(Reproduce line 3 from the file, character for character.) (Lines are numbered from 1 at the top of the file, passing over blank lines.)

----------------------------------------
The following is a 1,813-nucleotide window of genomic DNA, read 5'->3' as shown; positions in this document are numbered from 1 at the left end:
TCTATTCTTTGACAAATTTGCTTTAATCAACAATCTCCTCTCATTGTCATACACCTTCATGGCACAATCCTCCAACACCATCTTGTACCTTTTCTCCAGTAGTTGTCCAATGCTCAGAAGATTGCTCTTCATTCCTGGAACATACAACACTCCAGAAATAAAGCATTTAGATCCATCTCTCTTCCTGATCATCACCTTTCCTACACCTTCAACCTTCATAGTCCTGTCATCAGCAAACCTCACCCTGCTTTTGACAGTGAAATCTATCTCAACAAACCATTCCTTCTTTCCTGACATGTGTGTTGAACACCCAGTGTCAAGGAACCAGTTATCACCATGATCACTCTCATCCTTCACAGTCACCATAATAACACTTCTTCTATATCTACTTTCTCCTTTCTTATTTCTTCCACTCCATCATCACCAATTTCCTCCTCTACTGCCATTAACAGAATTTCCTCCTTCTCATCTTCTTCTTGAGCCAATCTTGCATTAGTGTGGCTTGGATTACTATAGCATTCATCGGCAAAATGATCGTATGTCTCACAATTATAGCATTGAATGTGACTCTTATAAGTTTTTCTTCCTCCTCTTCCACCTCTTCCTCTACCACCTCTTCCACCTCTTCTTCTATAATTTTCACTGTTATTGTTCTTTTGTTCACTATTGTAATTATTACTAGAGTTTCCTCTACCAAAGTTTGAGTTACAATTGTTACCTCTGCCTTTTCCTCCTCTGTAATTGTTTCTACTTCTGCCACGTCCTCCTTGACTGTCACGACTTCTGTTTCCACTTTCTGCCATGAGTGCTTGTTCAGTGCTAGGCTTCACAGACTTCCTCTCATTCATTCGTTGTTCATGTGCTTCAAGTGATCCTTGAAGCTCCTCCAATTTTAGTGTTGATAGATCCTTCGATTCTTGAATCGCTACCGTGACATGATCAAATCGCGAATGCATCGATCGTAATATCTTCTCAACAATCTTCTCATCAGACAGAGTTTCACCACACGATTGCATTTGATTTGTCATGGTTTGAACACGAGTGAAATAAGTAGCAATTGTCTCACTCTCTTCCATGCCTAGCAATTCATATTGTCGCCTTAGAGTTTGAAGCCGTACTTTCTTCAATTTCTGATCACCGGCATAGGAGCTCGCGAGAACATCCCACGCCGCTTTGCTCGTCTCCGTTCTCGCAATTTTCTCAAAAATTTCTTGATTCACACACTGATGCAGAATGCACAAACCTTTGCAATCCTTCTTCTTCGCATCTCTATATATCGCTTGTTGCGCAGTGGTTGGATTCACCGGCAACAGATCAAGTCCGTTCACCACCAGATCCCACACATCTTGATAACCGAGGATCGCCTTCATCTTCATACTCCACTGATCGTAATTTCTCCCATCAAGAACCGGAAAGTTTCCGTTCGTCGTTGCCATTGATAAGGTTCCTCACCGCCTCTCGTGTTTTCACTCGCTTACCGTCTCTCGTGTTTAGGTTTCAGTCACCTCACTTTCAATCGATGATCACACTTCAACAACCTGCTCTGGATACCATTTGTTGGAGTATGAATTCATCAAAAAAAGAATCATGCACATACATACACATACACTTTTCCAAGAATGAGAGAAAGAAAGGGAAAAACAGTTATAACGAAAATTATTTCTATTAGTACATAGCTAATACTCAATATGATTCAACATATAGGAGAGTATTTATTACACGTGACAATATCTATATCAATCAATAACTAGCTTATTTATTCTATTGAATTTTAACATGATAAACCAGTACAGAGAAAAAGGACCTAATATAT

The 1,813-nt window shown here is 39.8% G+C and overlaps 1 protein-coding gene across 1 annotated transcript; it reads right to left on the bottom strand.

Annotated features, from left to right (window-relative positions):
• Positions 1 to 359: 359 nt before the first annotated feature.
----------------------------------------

The 1,813-nt window shown here is 39.8% G+C and overlaps 1 protein-coding gene across 1 annotated transcript; it reads right to left on the bottom strand.